We are more similar than not.

Is using a camera to show cultural similarities (or differences) plain old photography or is this anthropology?

After I made 150 plus portraits of Mexicans, I asked a very serious anthropologist friend if my work was photography or anthropology. I was, after all, attempting to record people from every continent to show our global kinship – i.e. kids, parents, hipsters, worshipers, street merchants, business people and on. My goal isn’t to make art, though some of the portraits might wind up as art – another term that requires some definition.

My bottom line goal is to survey. To meet people. To travel. To share the portraits. To open some eyes.

The word anthropology conjures up an image of Margret Meade (and, OK, for some of you, the apparel retailer Anthropologie). I’ll stick with the original. Here is a description from Meade’s Wikipedia page for those of you who were not around in the 1960’s and 70’s when she was becoming famous.

Margaret Mead (December 16, 1901 – November 15, 1978) was an American cultural anthropologist who featured frequently as an author and speaker in the mass media during the 1960s and 1970s. She earned her bachelor's degree at Barnard College in New York and her M.A. and Ph.D. degrees from Columbia University. Mead served as President of The American Association for the Advancement of Science in 1975.

Mead was a communicator of anthropology in modern American and Western culture and was often controversial as an academic. Her reports detailing the attitudes towards sex in South Pacific and Southeast Asian traditional cultures influenced the 1960s sexual revolution. She was a proponent of broadening sexual conventions within a context of traditional Western religious life.

The deal is that Meade, with her time in exotic Samoa and controversial writing, was my generation’s face of anthropology.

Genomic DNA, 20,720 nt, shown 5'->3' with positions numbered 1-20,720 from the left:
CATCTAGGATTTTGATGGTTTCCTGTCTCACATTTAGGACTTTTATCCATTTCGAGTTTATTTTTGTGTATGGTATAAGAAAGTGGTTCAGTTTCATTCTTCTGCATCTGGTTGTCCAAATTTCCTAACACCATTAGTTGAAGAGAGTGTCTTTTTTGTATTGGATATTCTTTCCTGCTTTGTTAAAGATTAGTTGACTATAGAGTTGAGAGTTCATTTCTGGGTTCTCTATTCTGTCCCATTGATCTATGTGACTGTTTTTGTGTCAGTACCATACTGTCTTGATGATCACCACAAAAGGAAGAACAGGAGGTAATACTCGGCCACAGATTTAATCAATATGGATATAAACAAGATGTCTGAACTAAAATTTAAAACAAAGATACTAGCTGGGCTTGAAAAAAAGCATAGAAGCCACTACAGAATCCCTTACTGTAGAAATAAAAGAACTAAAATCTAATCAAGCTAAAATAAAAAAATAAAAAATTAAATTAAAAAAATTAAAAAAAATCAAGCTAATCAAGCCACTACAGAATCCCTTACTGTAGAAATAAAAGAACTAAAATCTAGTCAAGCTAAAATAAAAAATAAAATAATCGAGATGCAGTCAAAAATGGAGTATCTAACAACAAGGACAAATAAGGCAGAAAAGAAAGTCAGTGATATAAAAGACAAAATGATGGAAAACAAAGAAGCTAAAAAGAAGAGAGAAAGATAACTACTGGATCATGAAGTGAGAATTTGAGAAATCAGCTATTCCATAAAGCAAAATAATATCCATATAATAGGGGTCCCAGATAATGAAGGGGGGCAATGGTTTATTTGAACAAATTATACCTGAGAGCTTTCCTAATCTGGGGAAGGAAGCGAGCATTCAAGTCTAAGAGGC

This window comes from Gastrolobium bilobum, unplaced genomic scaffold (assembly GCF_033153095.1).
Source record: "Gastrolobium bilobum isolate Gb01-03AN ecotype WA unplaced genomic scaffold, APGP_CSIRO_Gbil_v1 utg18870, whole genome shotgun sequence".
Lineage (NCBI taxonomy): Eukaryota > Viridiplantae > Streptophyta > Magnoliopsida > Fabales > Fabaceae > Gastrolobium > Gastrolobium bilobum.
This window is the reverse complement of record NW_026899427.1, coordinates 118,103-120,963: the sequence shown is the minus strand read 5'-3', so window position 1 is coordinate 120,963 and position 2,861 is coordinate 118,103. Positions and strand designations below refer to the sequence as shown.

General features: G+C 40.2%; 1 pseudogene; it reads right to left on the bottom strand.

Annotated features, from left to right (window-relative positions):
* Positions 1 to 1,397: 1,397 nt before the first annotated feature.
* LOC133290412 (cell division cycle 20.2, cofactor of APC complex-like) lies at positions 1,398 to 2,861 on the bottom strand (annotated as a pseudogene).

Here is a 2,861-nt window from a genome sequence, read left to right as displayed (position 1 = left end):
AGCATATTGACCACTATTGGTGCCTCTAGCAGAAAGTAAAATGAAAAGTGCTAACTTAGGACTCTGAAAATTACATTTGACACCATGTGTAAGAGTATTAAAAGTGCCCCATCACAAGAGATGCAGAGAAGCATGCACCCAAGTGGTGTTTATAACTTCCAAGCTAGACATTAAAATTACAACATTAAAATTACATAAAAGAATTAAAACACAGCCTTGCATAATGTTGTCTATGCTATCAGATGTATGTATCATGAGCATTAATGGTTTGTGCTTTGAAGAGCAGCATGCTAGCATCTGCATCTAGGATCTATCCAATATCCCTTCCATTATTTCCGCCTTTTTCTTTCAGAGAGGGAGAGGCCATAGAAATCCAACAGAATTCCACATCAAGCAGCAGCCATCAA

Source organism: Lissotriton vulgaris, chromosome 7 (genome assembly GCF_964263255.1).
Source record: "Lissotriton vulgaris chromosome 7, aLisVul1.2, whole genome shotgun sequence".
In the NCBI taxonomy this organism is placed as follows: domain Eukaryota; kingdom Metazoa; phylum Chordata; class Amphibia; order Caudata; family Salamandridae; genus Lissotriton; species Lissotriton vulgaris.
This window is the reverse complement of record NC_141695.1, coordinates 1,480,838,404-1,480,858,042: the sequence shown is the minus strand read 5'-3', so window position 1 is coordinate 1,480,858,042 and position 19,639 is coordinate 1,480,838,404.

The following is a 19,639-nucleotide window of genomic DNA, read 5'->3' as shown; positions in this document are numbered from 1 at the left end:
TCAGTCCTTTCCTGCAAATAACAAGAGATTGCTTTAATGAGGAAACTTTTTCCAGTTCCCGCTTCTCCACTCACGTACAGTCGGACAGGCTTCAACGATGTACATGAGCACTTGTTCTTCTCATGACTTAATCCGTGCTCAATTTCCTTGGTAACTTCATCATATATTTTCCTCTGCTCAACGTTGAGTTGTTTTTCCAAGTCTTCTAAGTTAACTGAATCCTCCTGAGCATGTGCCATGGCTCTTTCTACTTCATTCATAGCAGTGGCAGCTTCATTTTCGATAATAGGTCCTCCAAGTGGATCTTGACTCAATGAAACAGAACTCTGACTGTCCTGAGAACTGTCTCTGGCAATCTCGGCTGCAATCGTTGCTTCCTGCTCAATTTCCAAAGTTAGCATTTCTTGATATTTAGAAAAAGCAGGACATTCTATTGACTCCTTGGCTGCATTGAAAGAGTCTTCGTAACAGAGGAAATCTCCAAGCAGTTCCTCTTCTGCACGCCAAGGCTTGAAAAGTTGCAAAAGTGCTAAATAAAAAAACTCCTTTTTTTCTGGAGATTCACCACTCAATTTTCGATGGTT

What Is Anthropology?

Here are a couple definitions of anthropology and related terms. I believe that it is important to at least understand the terms as they relate to today’s street photography, journalism, documentary work and portraiture. Of course, we can go a bit overboard here. However, many serious photographers clearly act as anthropological “observers’. After you read the definitions, it is not hard to think of many photographers, think Bruce Davidson, Catalina Martin-Chico and Platon, as being some form of anthropologist, especially visual anthropologists.

Visual Anthropology or Ethnography?

To keep things simple and consistent, I’ll use Wikipedia definitions again.

Anthropology

Anthropology is the scientific study of humans and human behavior and societies in the past and present. Social anthropology and cultural anthropology study the norms and values of societies. 

Cultural Anthropology

Cultural anthropology is a branch of anthropology focused on the study of cultural variation among humans. It is in contrast to social anthropology, which perceives cultural variation as a subset of the anthropological constant.

Cultural anthropology has a rich methodology, including participant observation (often called fieldwork because it requires the anthropologist spending an extended period of time at the research location), interviews, and surveys.

Visual Anthropology

Visual anthropology is a subfield of social anthropology that is concerned, in part, with the study and production of ethnographic photography, film and, since the mid-1990s.

Ethnography

Ethnography is the systematic study of people and cultures. It is designed to explore phenomena where the researcher observes society from the point of view of the subject of the study.

Back To Me

“Peter, are you a photographer?”

After thinking hard about this question, my current answer is… I am a visual anthropologist or, maybe better, visual ethnographer — I think that I can say this because I am very focussed on my The People series. Photographer is too broad and amorphous. Anthropologist is too academic.

So, after all of this navel-gazing, it might not matter for now what the hell I call myself (certainly not that important until I make my 1,000 plus portraits).

Then I can go back to really being egomaniacal.

By the way, I just went to Amazon to buy John Collier’s 1967 “Visual Anthropology: Photography As A Research Method”. John taught photography at the San Francisco Art Institute and somehow I didn’t attend his class despite his methodology being where my head is at today. I’ll write a review of the book sometime.